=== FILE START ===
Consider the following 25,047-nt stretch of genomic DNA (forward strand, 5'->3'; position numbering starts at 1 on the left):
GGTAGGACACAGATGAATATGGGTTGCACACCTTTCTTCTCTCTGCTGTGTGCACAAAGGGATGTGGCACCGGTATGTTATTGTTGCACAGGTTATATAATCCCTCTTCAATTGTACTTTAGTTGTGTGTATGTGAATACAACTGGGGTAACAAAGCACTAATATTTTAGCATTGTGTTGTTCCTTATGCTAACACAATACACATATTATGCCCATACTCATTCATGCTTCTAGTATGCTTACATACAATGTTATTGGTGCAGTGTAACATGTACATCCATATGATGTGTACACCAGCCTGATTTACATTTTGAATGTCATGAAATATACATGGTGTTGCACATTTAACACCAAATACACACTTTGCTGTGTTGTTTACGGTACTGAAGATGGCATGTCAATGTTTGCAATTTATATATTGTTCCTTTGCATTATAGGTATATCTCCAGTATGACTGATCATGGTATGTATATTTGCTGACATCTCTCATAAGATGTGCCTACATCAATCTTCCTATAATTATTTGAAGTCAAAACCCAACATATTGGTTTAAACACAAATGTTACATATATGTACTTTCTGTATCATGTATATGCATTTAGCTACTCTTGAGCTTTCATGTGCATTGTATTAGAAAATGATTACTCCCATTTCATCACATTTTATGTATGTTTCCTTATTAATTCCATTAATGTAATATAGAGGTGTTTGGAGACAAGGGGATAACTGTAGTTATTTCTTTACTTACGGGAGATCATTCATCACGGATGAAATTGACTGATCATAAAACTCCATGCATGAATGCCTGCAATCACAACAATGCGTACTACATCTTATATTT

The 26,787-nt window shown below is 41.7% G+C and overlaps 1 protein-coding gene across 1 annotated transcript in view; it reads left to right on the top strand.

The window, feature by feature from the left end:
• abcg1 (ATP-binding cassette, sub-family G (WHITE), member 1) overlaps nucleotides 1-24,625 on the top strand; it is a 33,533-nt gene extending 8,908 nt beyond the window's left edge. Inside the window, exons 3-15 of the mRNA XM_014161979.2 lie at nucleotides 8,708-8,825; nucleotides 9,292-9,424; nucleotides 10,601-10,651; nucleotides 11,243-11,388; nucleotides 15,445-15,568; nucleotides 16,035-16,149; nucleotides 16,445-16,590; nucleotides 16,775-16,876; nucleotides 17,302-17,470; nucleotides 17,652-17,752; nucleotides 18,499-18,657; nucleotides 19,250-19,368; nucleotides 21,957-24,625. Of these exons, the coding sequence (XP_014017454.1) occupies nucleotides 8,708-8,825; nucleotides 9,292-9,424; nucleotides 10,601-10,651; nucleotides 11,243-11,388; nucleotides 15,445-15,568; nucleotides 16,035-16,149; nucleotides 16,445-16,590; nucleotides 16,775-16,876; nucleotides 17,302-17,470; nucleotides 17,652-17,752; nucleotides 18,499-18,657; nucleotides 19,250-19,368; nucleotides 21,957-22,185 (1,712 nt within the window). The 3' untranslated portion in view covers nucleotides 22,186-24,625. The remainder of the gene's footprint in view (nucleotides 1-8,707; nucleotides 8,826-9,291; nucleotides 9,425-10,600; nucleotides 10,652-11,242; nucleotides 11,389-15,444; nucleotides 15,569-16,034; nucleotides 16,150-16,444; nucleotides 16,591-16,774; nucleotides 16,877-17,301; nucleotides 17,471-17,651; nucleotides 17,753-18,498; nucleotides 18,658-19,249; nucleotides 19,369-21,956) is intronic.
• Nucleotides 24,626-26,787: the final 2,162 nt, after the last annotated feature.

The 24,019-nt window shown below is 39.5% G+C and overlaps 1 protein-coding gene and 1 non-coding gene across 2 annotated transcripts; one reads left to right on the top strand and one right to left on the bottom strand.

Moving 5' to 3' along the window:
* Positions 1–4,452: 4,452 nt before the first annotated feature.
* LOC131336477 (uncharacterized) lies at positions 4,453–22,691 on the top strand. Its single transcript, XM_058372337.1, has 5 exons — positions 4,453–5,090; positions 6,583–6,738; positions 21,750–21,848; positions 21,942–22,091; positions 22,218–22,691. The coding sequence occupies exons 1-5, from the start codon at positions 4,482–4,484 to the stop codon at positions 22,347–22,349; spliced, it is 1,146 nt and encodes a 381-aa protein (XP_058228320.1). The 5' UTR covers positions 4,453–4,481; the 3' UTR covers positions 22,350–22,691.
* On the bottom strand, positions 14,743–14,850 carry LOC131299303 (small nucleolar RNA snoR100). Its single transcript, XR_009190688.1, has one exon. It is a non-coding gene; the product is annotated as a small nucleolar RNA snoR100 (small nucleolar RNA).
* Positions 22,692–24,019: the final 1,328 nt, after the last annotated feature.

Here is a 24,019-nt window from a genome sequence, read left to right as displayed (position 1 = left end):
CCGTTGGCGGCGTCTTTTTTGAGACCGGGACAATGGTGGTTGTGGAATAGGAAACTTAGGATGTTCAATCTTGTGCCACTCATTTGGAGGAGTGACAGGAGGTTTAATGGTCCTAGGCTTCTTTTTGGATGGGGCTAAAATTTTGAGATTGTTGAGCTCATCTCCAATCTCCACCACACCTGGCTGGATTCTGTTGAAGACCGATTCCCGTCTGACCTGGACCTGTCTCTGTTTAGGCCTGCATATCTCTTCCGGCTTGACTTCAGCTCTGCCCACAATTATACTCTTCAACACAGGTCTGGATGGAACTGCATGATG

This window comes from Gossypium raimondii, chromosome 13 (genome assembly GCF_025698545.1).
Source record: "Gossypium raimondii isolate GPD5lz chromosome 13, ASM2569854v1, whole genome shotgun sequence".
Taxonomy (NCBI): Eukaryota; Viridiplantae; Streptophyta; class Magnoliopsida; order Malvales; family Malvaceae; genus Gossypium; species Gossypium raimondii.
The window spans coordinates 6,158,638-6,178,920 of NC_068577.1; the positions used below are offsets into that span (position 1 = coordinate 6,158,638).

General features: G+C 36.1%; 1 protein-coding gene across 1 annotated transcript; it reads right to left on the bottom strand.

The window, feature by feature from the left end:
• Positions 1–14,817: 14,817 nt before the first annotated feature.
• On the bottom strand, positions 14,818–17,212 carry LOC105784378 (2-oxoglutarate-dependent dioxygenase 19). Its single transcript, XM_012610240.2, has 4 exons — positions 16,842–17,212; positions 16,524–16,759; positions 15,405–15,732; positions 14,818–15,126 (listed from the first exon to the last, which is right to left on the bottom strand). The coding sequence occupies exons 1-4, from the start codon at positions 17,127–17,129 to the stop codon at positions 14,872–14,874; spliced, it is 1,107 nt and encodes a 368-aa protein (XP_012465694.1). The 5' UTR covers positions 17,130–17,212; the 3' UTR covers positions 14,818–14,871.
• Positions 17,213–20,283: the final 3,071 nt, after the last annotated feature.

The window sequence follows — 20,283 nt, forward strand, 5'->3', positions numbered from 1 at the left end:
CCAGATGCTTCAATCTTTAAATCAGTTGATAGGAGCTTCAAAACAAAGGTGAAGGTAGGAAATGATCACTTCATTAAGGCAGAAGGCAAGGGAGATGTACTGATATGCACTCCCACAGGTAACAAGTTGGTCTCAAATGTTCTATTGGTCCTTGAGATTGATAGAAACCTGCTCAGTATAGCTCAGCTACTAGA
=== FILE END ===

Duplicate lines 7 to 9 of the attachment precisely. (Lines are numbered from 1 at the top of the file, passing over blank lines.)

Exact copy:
The 24,019-nt window shown below is 39.5% G+C and overlaps 1 protein-coding gene and 1 non-coding gene across 2 annotated transcripts; one reads left to right on the top strand and one right to left on the bottom strand.

Moving 5' to 3' along the window:
* Positions 1–4,452: 4,452 nt before the first annotated feature.